comments to our Regional Office (see ADDRESSES). You may also comment
via the Internet to aaron_valenta@fws.gov. Please submit comments over
the Internet as an ASCII file, avoiding the use of special characters
and any form of encryption. Please also include your name and return
mailing address in your Internet message. If you do not receive a
confirmation from us that we have received your internet message,
contact us directly at either telephone number listed (see FOR FURTHER
    Finally, you may hand-deliver comments to either Service office
listed (see ADDRESSES). Our practice is to make comments, including
names and home addresses of respondents, available for public review
during regular business hours. Individual respondents may request that
we withhold their home address from the administrative record. We will
honor such requests to the extent allowable by law. There may also be
other circumstances in which we would withhold from the administrative
record a respondent's identity, as allowable by law. If you wish us to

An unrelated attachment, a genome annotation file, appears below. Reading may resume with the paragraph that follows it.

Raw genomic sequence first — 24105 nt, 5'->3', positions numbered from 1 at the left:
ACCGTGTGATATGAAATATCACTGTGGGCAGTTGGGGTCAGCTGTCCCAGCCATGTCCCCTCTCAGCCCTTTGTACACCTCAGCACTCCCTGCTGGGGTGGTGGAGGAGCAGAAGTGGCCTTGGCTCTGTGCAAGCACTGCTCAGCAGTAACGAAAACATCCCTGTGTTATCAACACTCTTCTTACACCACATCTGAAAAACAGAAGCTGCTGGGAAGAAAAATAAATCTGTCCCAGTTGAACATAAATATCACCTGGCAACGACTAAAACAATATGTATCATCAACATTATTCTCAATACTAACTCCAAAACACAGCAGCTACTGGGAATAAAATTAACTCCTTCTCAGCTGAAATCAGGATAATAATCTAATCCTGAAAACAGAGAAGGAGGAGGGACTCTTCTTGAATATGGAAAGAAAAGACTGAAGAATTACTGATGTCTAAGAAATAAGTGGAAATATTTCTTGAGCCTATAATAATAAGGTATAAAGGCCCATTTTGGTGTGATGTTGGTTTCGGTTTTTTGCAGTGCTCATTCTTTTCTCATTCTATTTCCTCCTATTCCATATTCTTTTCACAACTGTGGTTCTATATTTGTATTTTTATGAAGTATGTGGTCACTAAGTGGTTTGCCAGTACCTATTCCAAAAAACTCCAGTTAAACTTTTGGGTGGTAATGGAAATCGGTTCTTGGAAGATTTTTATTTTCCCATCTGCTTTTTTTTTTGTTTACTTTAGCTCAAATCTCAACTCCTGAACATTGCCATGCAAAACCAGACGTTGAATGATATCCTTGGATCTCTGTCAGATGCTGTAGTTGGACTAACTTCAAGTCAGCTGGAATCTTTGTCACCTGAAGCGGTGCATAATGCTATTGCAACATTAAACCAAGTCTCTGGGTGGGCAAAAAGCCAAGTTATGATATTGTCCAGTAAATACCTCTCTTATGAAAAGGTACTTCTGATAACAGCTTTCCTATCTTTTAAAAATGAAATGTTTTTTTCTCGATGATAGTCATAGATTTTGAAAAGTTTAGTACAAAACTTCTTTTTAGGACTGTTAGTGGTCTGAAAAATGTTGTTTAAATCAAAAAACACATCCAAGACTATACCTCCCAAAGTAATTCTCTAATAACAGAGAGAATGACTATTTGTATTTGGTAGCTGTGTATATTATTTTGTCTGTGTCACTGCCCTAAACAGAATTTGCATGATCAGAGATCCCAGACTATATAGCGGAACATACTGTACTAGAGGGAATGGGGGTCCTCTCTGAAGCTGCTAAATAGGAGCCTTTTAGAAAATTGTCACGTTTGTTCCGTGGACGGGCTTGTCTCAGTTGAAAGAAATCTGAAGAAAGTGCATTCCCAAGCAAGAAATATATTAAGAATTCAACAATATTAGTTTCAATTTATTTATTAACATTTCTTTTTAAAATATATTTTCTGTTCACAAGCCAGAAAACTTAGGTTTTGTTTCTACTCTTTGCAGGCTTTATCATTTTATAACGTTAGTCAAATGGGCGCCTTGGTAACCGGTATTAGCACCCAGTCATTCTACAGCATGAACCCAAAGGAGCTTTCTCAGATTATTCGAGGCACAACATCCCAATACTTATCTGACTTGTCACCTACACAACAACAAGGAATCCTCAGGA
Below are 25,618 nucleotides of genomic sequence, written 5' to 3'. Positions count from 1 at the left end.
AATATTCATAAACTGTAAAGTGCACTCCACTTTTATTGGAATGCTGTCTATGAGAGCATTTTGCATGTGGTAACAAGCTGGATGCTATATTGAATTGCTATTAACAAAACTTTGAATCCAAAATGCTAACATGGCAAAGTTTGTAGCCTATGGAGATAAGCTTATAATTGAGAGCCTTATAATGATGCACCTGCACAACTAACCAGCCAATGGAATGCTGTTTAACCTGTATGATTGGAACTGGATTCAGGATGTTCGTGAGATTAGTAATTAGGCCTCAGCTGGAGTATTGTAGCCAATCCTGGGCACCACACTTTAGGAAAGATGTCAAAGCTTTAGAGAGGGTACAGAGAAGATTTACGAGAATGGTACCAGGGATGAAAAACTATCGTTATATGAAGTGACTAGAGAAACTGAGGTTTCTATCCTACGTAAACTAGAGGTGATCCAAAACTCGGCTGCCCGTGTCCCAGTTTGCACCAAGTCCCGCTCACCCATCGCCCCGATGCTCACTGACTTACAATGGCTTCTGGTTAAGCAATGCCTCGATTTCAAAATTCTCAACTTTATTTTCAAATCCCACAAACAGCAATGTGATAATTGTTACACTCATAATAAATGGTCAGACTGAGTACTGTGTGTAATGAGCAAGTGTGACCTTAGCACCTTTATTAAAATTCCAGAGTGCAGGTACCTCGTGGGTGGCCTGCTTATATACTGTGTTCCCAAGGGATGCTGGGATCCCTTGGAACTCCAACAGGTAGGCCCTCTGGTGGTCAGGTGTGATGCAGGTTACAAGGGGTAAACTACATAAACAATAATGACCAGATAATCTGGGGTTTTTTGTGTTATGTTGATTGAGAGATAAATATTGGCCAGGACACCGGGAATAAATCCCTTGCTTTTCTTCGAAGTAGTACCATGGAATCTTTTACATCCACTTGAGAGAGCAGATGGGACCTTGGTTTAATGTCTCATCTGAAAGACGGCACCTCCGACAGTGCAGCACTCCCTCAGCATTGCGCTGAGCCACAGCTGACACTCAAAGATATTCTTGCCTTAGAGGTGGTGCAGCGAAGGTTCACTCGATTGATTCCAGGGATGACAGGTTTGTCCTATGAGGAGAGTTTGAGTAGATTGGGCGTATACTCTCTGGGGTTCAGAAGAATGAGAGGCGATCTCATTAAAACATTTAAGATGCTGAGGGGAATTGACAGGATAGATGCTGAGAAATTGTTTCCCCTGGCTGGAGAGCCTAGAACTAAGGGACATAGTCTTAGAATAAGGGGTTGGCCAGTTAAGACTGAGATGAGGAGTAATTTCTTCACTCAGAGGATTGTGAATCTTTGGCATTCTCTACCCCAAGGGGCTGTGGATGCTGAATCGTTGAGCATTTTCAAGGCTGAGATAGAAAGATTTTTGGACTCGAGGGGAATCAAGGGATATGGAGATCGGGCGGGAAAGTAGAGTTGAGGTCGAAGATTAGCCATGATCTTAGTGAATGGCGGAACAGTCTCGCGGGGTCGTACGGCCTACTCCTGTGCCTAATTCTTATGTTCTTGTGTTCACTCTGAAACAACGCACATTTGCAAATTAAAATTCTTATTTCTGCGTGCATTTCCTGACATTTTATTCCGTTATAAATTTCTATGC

withhold your name and address, you must state this prominently at the
beginning of your comments. We will not, however, consider anonymous
comments. We will make all submissions from organizations or
businesses, and from individuals identifying themselves as
representatives or officials of organizations or businesses, available
for public inspection in their entirety.


    The EA considers the direct, indirect, and cumulative effects of
the proposed incidental take and the measures that will be implemented
to minimize and mitigate such impacts. The EA contains an analysis of
three alternatives for each site, including: (1) No action alternative;
(2) development with wholesale clearing, grading, and formal
landscaping; and (3) the applicant's preferred alternative. Under
alternative 1, we would not issue the ITPs and no new construction
would result. Alternative 2 would result in the construction of single
family and duplex

[[Page 11687]]

residences and the loss of 20.30 acres of ABM habitat. Alternative 3
would result in a loss of 4.34 acres consisting of the footprint of the
residences and access driveways. Project effects are considered in the
EA in terms of affected environment, environmental consequences, and
cumulative effects to the human and natural environment.
    The ABM is one of eight subspecies of the old field mouse
restricted to coastal habitats. We estimate that ABM historically